to stab an umpire with it (just kidding, a little Happy Gilmore reference). Seriously though, I was a high school all-county player in Orlando, FL and I was a three-time All-Conference, two-time All-District player in college. I think I got the absolute most out of my average ability.


DP-What is your greatest high school thrill? 

I played on a national-ranked (7th) high school team. We had won 19 games in a row before we got beat in the playoffs. I was crushed, but looking back, it was an unbelievable experience. 


DP-What is your greatest thrill, or two, beyond high school?

That’s an easy one. My two children Bradley (7, L/R) and Anna-Grayce (4) are my greatest thrill.


DP-Who were the three best players you played against? 

Chipper Jones (Deland Post 6), Johnny Damon (Dr. Phillips High School) and Jason Varitek (Lake Brantley High School). Varitek and Mark Bellhorn (Oveido High School) were both on my summer league team. They were probably the second and third best players on the team…after me of course!  


DP-Who has made the greatest impression on you as a person and why? 

Obviously, Mr. King again, and my mother. My mom is the funniest person I know and she doesn’t really even have to try to be funny. She taught me that laughter can get you through anything that life throws at you. On the professional side of things, my mom is a real over-achiever. She has made a good life for herself by never giving up. She started as a director of a day care center making about $10, 000 a year to now, where she handles customer service for the entire eastern United States for the same company. The school building that she started at was just recently dedicated to her in recognition of 20 years of service to the company. Her biggest attribute is that she treats people the way she would want to be treated. I firmly believe that is why she has been so successful and more importantly, so respected by her peers.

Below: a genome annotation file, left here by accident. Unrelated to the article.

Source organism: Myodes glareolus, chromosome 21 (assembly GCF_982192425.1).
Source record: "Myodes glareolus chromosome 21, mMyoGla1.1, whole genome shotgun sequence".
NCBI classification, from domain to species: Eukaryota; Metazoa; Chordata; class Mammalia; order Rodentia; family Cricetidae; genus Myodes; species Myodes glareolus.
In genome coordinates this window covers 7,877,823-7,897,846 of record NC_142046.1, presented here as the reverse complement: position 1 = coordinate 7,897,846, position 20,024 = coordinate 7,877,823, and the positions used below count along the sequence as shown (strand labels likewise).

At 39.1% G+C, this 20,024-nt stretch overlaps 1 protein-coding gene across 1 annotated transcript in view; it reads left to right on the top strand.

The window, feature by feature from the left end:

DP-Who is you favorite athlete outside of baseball?

Tiger Woods (He is the man and his wife is really hot too!)


DP-Who is your favorite MLB pitcher and position player and why? 

John Smoltz and Will Clark. I know that Will “the thrill” is no longer playing, but I loved his intensity. He played the game very hard, but he also had a flashy side to him as well. John Smoltz is an incredible pitcher, an awesome person and he plays for the greatest team ever!


DP-Who is your favorite MLB team? 

I think I just answered that question, but for your slower subscribers it’s John Smoltz’s team.


DP-What is your favorite sport to play other than baseball? 

It’s got to be golf even though I am not very good. I play for the fellowship (yeah, right).


DP-What is your favorite sport to watch other than baseball? 

Wait a second, there are other sports? I guess it would have to be pro or college football. I love the pro game if one of my fantasy players is in it, but I will watch ANY college football game at any time.  


DP-What are some of your hobbies? 

I think my biggest hobby is relaxing. By the time I finish what is I need to do with this job, and messing around with my kids, I am spent. All I want to do at that point is pop in a movie and chill with my wife.


DP-What is something people don’t know about you?